Undesired scrolling in Windows 10 enhanced console.

May 20, 2008
10,674
83
Syracuse, NY, USA
I mentioned a console anomaly in the plugins forum and subsequently determined that it only occurred in the Windows 10 enhanced console. Here's another, even more annoying. It also involves the console scrolling when it's not intended (or wanted). Here are steps to reproduce it. In a Windows 10 enhanced console (i.e., not legacy) ...

1. Make sure there's a command in the recent history that, when recalled with <Up>, will wrap onto a second line.

2. Issue a command whose output will fill at least a page of the console screen buffer, leaving the new prompt at the bottom of the window. This one ought to work: IPCONFIG /ALL

3. At this point, the prompt should be at the bottom of the window. With the mouse or Alt-Down scroll the console so the prompt is in the middle (vertically) of the window.

4. Now <Up> to recall the long (more than a line) command mentioned earlier.

When that command is recalled, the window scrolls so that the prompt is back at the bottom. That's annoying and it doesn't happen in the legacy (or Win7) console.

It doesn't happen in CMD.

It does happen in Powershell ... even worse. There, recalling any command (not necessarily a long one) will cause the scrolling.
 

rconn

Administrator
Staff member
May 14, 2008
11,952
133
I cannot reproduce this unless I enable the Windows 10 ANSI driver.

It doesn't have anything to do with TCC - so you can either disable ANSI in TCC, learn to live with it, or ask Microsoft to fix it. (But Microsoft probably considers it a feature.)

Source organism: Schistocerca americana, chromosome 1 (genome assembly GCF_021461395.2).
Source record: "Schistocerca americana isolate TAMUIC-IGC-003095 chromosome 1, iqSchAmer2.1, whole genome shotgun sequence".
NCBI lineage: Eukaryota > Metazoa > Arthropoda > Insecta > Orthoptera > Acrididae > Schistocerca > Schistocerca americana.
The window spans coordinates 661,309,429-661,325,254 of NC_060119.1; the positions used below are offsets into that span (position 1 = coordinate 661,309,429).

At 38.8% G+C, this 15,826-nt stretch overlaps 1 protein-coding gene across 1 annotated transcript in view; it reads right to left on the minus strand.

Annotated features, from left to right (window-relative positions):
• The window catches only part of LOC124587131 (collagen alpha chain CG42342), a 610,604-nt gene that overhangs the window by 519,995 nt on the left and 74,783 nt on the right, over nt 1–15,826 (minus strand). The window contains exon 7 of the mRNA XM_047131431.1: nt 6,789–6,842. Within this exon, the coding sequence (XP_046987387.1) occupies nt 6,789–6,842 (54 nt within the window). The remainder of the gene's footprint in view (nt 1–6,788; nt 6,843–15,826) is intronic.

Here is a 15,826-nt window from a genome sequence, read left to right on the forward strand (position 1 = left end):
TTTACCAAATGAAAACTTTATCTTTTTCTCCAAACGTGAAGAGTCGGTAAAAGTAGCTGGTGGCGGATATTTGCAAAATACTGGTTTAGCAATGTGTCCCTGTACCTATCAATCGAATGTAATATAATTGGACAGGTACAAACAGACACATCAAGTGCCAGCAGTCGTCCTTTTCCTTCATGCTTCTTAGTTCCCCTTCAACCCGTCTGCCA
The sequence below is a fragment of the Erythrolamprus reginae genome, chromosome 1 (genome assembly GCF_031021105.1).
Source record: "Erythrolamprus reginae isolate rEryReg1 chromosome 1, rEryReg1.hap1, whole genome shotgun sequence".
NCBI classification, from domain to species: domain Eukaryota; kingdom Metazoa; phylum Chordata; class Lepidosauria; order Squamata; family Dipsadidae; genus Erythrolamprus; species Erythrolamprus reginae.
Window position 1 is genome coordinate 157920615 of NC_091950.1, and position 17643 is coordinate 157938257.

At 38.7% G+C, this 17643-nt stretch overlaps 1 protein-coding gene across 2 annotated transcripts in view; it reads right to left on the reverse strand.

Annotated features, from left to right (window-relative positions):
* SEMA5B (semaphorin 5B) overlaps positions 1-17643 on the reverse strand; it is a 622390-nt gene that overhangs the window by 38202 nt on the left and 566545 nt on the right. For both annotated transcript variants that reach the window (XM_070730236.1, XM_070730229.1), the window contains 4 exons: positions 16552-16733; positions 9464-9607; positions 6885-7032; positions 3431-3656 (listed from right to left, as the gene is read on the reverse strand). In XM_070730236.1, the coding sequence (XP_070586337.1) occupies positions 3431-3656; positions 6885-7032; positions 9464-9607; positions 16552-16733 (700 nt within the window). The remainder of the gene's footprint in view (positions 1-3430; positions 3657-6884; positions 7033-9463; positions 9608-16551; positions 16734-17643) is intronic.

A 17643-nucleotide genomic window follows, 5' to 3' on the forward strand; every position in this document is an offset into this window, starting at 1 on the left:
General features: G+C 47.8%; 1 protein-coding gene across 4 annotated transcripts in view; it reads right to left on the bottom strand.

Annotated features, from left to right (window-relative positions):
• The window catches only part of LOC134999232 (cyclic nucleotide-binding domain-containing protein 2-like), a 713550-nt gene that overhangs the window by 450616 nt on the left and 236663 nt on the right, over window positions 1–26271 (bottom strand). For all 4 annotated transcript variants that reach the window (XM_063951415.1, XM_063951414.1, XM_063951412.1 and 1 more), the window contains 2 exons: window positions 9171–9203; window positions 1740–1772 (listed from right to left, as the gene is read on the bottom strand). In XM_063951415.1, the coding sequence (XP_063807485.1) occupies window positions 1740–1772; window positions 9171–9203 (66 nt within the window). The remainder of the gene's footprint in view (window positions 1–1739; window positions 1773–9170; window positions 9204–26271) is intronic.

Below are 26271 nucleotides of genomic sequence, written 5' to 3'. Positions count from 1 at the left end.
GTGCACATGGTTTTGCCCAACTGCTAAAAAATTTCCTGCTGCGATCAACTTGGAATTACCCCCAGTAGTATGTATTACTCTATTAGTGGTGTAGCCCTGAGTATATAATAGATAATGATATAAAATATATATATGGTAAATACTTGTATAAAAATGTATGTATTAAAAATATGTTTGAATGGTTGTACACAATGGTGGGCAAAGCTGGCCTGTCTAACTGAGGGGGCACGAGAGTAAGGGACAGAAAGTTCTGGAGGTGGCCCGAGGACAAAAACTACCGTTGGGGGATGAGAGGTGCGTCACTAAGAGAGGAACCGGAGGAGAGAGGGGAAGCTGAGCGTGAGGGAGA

May 20, 2008
10,674
83
Syracuse, NY, USA
I cannot reproduce this unless I enable the Windows 10 ANSI driver.

It doesn't have anything to do with TCC - so you can either disable ANSI in TCC, learn to live with it, or ask Microsoft to fix it. (But Microsoft probably considers it a feature.)
It's not just TCC, it's everywhere. I was wrong earlier; it's even in CMD, though TCC, CMD, and Powershell exhibit it a little differently.

Is disabling the Win10 ANSI driver the same as using the legacy console? The Linux stuff requires the enhanced console.

I asked about it on technet. The best I got so far was "that's just the way it is" ... I'm hoping for better. If it's necessary for VT emulation, so be it (I wonder if that's how VT emulation works on "real" Linux, in xterm, say.). If not, it seems a drastic departure from 30 years of Windows consoles. If it's a "feature" they're not touting it (as they tout many features of the enhanced console).